We head off to a Palladian villa near Lonigo for an art exhibition.  Who is showing we asked Ugo (who, along with his wife, is taking us there in their car.)

“Oh, it’s for emmerging artists,” he says with adismissive wave of his hand. This is the kind ofvauge answer he always give and indicates that he does not know the answer.

We arrive at the lovely villa and discover that the two featured aritists were both born in the 1930. It’s about time they emerged, I thought.

The paintings were…well…old. Old ideas, old exicution.  There were several monochrome paintings: large canvases spray painted with a flat even color. Atisits have been tinkering with this idea since the late 1800s and have continued right on up through the 1960s.

2I was reminded of the play Art by Yasmina Reza (translated into the English by Christopher Hampton). In it a fellow pays an incredible amount of money for a plain white canvas, expecting his best friend to praise his choice. This does not happen. Instead what follows is a series of arguments about the nature of art and an examination of friendship.

But back to the art show at the villa. The venue was lovely.  Here is an atristic  photo of the villa’s resident cat.

 

 

5 June  Happy Carro Armato Day

3We stopped into the Osteria Carroarmato for a visit and Annalisa sat down to chat. “I opened the Carro Armato twenty-eight years ago today,” she announced. “Let’s celebrate.” Champagne, a fine Riesling and Sauvignon Blanc followed. We were joined by Stefania and Ugo.

“I can remember the very first time Patricia and Michael came in here,” she said. “They ordered Tocai Rosso.”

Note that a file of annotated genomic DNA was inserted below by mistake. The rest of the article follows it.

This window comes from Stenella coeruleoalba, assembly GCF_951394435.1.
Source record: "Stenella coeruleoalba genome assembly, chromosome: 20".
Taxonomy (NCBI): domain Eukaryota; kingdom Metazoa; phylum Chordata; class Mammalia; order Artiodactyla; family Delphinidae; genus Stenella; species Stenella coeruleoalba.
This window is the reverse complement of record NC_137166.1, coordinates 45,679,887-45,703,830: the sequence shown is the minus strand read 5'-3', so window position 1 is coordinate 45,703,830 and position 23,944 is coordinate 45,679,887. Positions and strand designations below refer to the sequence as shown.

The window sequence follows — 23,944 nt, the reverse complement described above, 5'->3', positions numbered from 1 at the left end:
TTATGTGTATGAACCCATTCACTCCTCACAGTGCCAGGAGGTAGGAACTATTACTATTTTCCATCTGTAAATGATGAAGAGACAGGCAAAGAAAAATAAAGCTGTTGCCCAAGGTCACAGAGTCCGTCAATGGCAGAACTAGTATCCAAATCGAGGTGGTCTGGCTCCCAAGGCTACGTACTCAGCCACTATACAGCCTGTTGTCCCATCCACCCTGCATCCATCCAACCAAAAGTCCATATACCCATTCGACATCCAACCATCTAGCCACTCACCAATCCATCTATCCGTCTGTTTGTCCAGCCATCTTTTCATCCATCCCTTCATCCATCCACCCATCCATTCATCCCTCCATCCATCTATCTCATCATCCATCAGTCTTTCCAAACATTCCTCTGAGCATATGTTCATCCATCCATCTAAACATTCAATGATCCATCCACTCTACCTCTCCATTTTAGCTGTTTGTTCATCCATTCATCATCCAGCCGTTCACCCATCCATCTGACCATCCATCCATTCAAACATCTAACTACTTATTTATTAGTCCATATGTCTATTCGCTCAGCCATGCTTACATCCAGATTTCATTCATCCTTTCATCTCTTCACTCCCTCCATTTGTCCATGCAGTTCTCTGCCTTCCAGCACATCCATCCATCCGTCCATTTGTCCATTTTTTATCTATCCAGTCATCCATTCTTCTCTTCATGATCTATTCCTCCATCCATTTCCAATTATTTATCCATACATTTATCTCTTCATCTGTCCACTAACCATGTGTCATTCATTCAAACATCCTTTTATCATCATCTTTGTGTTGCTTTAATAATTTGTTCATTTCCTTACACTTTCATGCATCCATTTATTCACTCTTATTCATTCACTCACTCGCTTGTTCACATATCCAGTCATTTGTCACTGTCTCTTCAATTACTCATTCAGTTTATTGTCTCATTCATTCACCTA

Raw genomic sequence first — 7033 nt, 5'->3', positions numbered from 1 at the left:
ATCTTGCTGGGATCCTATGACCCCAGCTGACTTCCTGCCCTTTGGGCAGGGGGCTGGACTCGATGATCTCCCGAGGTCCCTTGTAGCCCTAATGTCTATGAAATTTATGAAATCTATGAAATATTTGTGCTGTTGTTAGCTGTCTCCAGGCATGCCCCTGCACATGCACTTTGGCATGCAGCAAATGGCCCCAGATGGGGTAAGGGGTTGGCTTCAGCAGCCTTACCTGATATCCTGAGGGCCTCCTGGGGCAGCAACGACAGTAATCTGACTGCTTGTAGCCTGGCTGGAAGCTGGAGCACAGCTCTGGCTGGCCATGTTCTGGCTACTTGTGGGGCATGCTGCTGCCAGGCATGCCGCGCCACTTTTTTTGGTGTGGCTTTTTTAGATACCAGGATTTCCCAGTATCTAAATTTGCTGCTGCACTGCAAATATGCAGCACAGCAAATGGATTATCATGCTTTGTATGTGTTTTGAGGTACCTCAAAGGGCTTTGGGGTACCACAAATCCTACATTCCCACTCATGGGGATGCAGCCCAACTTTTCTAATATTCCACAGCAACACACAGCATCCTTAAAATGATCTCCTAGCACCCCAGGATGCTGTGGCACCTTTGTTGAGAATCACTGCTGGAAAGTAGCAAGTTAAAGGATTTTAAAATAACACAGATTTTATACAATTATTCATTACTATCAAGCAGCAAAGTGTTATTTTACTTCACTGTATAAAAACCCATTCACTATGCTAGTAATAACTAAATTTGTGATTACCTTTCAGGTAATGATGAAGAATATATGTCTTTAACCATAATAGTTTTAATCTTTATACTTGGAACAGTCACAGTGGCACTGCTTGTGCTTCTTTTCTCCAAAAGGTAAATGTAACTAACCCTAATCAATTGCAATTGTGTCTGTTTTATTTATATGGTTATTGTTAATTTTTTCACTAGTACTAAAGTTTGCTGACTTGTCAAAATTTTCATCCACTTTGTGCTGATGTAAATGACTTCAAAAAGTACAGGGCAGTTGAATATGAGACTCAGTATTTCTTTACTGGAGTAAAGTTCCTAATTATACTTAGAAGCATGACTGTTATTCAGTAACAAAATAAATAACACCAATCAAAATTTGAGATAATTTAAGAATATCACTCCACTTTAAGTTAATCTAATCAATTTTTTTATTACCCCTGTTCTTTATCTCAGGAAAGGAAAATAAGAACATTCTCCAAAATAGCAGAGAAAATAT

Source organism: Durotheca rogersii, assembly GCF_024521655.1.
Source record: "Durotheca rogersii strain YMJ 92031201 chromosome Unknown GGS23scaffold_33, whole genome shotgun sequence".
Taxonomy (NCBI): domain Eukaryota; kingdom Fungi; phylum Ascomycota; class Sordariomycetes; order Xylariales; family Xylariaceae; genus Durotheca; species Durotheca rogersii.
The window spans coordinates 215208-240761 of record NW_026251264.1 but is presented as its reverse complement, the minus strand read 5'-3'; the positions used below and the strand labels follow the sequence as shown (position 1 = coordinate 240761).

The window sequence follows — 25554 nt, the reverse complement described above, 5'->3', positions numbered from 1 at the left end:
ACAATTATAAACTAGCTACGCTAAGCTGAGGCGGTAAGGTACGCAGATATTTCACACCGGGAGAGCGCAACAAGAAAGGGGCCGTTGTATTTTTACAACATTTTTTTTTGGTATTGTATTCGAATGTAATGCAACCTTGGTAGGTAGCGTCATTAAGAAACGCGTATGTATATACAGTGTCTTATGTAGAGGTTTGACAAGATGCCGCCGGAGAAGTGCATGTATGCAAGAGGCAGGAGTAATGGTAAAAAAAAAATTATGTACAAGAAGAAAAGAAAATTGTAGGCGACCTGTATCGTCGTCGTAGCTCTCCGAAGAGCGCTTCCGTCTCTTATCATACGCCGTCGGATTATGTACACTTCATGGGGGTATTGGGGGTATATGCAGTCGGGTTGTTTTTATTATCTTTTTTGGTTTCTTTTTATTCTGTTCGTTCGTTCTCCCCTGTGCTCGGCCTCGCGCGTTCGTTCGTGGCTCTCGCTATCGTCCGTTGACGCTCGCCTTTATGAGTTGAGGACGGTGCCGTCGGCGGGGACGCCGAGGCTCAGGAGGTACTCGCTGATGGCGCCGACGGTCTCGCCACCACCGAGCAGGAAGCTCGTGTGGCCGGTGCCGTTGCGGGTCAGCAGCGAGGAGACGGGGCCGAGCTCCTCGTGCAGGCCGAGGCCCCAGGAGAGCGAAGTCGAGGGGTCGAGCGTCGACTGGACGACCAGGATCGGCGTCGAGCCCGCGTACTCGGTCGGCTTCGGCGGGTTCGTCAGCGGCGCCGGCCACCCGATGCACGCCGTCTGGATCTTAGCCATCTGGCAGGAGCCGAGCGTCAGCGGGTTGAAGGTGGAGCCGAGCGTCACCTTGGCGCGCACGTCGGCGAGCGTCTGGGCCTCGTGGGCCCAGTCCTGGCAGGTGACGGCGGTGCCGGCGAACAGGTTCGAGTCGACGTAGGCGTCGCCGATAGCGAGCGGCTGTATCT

“Wow, what a memory!” said Stefania.

“Oh, I don’t remember everything. Only exception al things. And believe me, 24 years ago foreigners did not order Tocai Rosso! Patricia and Michael were interesting and we started talking.”

And twenty-four years later Annalisa is my best friend in Verona (and one of my 6 truly close friends in the world).   Above is a photo of Annalisa and me and my wedding dinner.

2 June Chievo fans celebrate!

4aWe are off to a Chievo event in Valpolicella.  Michael suggested I bring a sudoku magazine. He tried to bring me up to date on the team gossip – who is staying and speculation on a possible new coach.

I arranged my features into a listening pose while thinking of that Gary Larsen cartoon that shows a person talking to his dog. In a balloon over the dog’s head we see what the dog hears: Blah, blah, Ginger, blah, blah, blah.

I actually love this annual event. There’s dancing ancinet disco music. There is always a conga line (called a trenino -little train).

5Several Chievo calico fan clubs gathered in the lovely little Valpolicella hamlet of Bure, to eat and hobnob with the owner of the Chievo team, Luca Campadelli.  What a nice man he is.  Here is a photo of Michael, Campadelli and our pal Maurizio. Campadelli always comes to this event to show his support.  The other big news is that we won a huge Parmesan cheese wedge in the lottery.